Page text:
Please ensure Javascript is enabled for purposes of website accessibility
Home / Legal News / How employers can prepare for possible workplace violence

How employers can prepare for possible workplace violence

Unfortunately, workplace violence is a reality that many employers should be prepared to address. According to the Bureau of Labor Statistics, 392 U.S. workers were workplace homicide victims in 2020, and 20,050 workers in the private industry experienced trauma from nonfatal workplace violence. There were 37,060 nonfatal injuries in the workplace resulting from an intentional injury by another person.

Of the homicides, 81 percent were men. Of the trauma, 73 percent were women. The five occupational groups that experienced the most workplace homicides in 2020 were: sales, transportation and material moving, management, construction and extraction, and production. As for the trauma victims, 76 percent worked in health care and social assistance.

There are countless ways employers can better prepare to handle workplace violence. Here are a few things that employers can do now.

Respond to threats

Immediately remove the threatening employee from the workplace. Do not quibble on this; it is not acceptable for an employer to say that it is aware an employee is making threats of violence against others, but that it allowed the employee to continue to be in the workplace. Employees should NOT be allowed to return to the workplace until the company determines it is safe for them to do so. This may require the employee to complete a fitness-for-duty evaluation by an appropriate health care provider.

Employers also need to use their best judgment in determining when to call law enforcement. This should be an immediate step if there is an active threat: call law enforcement before calling counsel. Each situation requires an individual response from the employer that ensures the safety of the workplace. Employers that have resolved a particular threat of violence should also take the opportunity to review protocols and training to determine what can be improved for the future.

Peruse OSHA resources

The Occupational Safety and Health Administration (OSHA) has many resources on workplace violence, including prevention programs and training, that employers should utilize. Visit to access documents such as guidelines for preventing workplace violence for health care and social service workers and preventing homicide in the workplace.

Consider safety consultants

Employers should consider hiring safety consultants. They can visit one’s workplace and evaluate physical spaces to determine which protocols and measures can be implemented to improve employee safety in response to threats of violence. Additionally, if there is a threat, safety consultants can be hired to provide security and assess various aspects of the threat. Safety consultants can also make recommendations on surveillance, patrols, and other forms of security that an employer can implement that it may not have previously considered.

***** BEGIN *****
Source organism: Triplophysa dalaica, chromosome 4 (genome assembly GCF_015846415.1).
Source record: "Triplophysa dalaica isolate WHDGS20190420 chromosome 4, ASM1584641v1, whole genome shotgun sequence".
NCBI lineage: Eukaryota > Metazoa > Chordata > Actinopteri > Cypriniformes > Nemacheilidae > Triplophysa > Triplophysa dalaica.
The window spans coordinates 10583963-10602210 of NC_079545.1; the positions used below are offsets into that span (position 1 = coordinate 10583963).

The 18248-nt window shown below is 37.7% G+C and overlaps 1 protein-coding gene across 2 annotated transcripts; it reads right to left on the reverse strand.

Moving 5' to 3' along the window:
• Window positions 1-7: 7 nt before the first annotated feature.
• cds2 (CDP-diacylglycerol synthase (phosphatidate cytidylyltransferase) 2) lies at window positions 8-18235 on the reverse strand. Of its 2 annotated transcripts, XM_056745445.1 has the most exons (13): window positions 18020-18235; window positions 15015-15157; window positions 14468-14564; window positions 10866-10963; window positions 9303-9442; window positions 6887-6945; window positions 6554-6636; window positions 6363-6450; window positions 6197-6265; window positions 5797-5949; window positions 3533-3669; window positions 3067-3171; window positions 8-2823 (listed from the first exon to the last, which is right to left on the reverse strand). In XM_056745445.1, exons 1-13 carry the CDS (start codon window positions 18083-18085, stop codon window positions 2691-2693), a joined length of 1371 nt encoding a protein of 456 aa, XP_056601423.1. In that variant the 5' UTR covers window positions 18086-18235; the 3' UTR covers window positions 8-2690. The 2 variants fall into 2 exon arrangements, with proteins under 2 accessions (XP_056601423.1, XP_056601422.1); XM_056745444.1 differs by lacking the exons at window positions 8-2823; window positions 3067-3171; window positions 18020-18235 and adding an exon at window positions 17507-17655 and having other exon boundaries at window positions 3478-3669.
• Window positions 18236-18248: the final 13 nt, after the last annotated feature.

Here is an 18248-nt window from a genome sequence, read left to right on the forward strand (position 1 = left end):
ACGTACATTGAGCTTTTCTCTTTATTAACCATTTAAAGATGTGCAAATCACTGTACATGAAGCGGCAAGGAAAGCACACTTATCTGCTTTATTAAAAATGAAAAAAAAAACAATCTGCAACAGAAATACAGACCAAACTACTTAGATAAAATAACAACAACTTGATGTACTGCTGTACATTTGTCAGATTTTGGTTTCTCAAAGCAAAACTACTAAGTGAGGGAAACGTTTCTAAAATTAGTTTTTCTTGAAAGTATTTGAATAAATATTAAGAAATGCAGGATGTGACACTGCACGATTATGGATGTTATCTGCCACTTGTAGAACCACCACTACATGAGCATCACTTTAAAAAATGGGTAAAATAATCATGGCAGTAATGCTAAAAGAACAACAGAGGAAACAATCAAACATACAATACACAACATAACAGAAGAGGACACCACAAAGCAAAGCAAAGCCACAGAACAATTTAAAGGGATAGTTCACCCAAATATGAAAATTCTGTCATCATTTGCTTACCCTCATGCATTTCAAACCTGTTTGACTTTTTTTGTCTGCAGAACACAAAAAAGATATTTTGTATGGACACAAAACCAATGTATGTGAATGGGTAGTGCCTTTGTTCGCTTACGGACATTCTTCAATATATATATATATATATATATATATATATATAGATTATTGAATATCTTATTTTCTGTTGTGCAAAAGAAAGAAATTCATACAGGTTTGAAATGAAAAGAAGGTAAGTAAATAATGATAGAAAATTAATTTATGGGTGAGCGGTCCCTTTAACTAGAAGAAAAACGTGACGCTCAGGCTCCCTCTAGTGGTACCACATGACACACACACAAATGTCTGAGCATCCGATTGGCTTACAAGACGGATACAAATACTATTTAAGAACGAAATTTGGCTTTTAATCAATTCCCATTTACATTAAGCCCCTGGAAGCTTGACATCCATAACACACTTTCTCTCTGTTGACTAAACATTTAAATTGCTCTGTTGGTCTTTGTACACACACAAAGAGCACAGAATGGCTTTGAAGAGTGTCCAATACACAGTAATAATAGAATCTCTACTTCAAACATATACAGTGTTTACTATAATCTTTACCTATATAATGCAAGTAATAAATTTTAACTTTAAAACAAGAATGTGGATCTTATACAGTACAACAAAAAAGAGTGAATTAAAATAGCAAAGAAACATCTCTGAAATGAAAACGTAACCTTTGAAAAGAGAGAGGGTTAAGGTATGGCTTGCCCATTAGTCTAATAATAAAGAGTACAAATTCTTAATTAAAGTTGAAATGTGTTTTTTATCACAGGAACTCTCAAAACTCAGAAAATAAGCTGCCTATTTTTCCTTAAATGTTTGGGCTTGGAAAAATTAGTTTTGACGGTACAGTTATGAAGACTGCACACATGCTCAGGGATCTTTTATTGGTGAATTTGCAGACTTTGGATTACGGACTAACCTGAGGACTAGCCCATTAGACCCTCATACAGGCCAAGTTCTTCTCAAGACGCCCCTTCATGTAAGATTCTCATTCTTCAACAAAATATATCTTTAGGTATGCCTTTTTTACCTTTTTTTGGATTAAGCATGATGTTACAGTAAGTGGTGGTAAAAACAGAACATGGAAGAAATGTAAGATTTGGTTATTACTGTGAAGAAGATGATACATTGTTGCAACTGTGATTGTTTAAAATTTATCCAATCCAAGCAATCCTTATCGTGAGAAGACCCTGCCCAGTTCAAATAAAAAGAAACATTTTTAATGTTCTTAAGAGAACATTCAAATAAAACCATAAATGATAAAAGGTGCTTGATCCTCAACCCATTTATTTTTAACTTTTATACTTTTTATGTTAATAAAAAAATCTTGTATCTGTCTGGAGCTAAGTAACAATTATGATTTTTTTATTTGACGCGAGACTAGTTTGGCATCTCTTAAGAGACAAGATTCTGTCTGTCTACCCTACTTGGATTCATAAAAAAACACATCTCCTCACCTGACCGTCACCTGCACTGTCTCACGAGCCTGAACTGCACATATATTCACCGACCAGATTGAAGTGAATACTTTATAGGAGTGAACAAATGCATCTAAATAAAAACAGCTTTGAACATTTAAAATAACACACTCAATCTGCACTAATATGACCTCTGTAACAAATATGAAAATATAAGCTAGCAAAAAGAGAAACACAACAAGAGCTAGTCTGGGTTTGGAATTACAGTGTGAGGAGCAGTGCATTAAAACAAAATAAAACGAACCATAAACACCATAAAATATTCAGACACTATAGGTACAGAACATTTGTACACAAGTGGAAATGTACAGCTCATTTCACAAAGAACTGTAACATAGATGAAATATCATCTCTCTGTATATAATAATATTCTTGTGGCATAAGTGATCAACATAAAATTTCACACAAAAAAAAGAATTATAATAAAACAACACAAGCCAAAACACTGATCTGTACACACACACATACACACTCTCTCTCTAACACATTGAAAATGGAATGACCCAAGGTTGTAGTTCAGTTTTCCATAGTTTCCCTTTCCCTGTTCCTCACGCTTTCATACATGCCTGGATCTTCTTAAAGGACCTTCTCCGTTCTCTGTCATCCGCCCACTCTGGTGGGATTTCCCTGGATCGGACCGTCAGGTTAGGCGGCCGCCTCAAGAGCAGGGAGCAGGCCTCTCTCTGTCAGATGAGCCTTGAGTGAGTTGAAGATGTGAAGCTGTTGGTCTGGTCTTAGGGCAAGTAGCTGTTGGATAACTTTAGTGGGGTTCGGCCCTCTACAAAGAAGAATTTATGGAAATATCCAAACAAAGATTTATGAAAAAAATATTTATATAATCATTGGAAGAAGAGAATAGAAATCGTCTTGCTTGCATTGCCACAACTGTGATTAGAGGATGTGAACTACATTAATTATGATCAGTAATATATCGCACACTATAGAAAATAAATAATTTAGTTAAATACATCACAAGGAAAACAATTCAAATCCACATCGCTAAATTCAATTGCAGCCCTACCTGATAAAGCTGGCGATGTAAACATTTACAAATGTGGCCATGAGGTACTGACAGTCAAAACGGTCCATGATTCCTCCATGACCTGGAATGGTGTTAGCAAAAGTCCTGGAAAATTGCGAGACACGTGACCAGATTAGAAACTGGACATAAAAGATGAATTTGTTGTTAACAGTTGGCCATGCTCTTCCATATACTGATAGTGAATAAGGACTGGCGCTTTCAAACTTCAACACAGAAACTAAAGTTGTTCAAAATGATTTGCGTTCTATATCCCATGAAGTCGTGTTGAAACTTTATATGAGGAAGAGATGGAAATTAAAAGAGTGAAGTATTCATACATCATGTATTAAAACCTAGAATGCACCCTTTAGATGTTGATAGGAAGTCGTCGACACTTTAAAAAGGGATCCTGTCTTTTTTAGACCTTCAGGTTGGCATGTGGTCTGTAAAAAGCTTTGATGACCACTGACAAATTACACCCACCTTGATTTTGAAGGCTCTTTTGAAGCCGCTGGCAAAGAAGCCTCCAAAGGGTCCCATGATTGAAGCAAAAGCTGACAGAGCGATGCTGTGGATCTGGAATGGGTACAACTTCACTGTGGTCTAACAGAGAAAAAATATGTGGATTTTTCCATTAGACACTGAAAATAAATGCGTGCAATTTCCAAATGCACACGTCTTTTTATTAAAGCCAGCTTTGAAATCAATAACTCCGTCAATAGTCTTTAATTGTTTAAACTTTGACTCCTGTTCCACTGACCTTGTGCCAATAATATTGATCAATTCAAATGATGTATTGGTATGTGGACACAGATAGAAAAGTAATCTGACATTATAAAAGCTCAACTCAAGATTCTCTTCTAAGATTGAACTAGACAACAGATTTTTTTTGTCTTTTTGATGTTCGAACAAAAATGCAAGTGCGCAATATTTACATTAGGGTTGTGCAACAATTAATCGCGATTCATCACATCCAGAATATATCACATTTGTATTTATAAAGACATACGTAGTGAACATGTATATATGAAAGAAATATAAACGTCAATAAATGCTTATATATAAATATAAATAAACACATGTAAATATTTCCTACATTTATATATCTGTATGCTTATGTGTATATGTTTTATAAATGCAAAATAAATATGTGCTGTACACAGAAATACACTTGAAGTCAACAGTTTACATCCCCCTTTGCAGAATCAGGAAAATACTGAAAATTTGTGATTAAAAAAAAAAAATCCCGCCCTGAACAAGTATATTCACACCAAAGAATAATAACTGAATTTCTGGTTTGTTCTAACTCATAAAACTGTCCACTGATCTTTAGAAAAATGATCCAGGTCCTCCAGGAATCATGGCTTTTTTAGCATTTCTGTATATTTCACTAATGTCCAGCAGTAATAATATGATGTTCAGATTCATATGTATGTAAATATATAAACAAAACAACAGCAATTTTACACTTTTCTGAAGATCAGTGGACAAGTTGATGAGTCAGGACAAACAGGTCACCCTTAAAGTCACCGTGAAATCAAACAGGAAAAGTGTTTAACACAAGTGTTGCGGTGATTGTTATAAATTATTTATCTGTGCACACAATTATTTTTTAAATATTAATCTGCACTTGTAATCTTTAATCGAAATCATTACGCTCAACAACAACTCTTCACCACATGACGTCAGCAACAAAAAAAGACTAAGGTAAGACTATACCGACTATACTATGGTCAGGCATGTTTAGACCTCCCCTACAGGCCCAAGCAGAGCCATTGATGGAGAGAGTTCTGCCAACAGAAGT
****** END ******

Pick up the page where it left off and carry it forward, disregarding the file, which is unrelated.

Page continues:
Consider risk assessments

Another excellent tool that employers can utilize in response to threats of workplace violence is a psychological risk assessment. Forensic psychologists can perform risk assessments by working with employers to evaluate the threats and other information available to the employer to determine the level of risk presented. Risk assessments can be extremely helpful to determine how serious a threat may be and the nature of the potential aggressor, if unknown. Forensic psychologists can also perform evaluations to determine whether an employee may safely return to work.

Leverage unions

Employers that work with employees who are represented by a union should utilize those relationships. Unions should be involved immediately if they represent an employee who is making threats of violence. If the union is dispatching that employee from a hiring hall, the hall should also be informed. Unions can also provide training to members on workplace safety and violence. Strategically, employers may also want to invite a union to the workplace so that training is jointly presented to employees. There are a variety of ways that employers can leverage unions to help support efforts to combat workplace violence.

Nicole Elgin is a partner at Barran Liebman LLP. She represents employers in all types of employment and labor matters.